Perhaps my husband’s pleasure in the tree comes consciously--or subconsciously--not just from his tender care of it, but from realizing that he and it have much in common. He too is persistent–willing to battle whatever the prevailing elements–to stand strong and rooted in the same place--to never give up on the ones he loves; nor ever give in to what he knows to be right. He too is rooted to the land and loves it only a little less than God, wife, children and grandchildren.

Since it has survived these past years I suppose we began to pretty much take the oak’s survival for granted. Up until this past summer Rahn religiously and zealously has kept all his trees and especially his oak carefully watered. By July he assumed the natural rains would take over and he would work himself out of the job of watering. He assumed wrong! It was a mistake that nearly cost the mighty little oak its life. Around the end of July he suddenly realized the tree was dying, shedding nearly all it’s beautiful leaves. What once stood proud and defiant against the elements now looked bedraggled, forlorn and pathetic.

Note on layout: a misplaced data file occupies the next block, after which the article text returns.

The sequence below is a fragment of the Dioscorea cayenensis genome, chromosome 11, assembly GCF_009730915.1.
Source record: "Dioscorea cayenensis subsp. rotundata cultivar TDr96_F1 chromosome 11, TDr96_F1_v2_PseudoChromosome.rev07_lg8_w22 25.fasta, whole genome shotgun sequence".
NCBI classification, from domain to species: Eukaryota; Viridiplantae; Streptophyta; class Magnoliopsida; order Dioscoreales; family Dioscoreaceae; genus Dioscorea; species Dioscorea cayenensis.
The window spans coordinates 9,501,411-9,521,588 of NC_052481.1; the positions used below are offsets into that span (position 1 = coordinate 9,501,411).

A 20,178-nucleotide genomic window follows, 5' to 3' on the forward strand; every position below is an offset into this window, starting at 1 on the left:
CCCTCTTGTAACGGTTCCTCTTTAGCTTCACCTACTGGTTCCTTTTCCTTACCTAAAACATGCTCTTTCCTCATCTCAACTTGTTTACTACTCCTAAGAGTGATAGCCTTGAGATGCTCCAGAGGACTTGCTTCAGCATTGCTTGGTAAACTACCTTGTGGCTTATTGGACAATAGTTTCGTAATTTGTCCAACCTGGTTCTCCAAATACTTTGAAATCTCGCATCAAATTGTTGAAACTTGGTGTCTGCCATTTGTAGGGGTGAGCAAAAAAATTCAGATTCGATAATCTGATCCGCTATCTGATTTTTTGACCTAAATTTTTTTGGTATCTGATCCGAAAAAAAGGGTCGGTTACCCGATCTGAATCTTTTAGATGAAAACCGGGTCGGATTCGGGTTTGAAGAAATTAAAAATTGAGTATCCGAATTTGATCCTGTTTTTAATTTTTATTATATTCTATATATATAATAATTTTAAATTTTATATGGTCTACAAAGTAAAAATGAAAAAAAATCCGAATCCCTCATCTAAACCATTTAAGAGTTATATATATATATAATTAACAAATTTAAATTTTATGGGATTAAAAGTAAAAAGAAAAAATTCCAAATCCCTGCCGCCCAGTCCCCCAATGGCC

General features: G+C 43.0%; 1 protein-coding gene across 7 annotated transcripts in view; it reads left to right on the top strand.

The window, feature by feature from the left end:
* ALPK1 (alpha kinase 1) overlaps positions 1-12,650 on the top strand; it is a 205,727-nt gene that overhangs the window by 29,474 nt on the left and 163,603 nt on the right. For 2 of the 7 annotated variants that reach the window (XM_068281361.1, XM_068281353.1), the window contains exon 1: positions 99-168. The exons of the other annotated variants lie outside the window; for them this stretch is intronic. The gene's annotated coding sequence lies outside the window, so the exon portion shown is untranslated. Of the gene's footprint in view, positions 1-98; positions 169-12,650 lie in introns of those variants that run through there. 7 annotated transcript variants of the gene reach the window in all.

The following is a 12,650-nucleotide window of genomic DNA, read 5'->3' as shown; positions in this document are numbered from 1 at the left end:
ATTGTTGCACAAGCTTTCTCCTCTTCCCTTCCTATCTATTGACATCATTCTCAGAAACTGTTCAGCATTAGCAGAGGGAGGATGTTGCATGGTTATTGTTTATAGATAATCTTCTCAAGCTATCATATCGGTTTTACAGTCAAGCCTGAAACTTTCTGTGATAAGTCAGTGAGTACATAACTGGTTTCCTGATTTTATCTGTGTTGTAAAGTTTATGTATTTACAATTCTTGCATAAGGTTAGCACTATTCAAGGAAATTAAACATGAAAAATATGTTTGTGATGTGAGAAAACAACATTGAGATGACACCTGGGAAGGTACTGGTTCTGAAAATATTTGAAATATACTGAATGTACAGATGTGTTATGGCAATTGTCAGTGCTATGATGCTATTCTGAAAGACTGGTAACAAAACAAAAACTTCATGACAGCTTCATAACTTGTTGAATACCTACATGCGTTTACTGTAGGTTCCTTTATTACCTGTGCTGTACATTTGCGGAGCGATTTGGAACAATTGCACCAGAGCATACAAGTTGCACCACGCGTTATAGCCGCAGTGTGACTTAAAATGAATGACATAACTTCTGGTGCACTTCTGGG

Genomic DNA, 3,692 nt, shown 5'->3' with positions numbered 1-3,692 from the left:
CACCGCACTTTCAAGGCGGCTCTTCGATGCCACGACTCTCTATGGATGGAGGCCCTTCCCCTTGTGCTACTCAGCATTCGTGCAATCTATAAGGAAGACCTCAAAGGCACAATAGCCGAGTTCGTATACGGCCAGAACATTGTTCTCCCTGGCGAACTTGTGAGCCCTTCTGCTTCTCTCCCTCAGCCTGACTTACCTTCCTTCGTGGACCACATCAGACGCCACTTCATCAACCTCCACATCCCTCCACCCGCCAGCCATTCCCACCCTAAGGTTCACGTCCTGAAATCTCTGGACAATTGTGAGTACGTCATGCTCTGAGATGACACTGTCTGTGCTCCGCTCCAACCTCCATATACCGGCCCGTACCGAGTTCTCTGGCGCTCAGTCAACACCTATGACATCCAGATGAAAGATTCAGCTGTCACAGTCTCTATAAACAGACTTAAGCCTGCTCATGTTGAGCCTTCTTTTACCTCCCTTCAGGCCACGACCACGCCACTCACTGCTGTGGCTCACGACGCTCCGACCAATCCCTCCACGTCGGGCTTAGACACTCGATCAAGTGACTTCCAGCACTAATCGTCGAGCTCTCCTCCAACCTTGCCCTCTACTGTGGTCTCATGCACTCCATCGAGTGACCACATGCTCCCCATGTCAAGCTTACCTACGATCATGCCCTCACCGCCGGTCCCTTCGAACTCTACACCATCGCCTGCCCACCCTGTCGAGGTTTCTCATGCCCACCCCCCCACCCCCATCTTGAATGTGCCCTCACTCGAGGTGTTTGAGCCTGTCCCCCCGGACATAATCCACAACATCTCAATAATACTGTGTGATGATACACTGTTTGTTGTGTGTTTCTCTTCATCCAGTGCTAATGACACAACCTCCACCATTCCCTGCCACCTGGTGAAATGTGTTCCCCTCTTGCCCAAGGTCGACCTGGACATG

"Give up!" was all our friends and family could say when they saw the oak, and myself included! After all, what tree puts on new leaves in late July after such a catastrophe? But the husband--as good husbands and good husbandry goes--would not give up on what he had planted and nurtured. At first, I chided him for his silly efforts. It was foolish to continue, I said. Eventually, however, I gave up. So, I sat back quietly watching as each day he faithfully watered the dejected little tree. He stubbornly plowed on in his hope of revival.

Then one day a small miracle (are miracles ever small?) took place. As if by magic–the spindly trunk began to perk up. Fresh, gloriously green leaves suddenly appeared as if out of thin air! Even more miraculous, by August the tree was back in full regalia, waving gaily to the silent prairie practically shouting out: "Hello! Look here–Hey, look at me!" No one could believe it and especially not the "Doubting Thomas" of the family--me.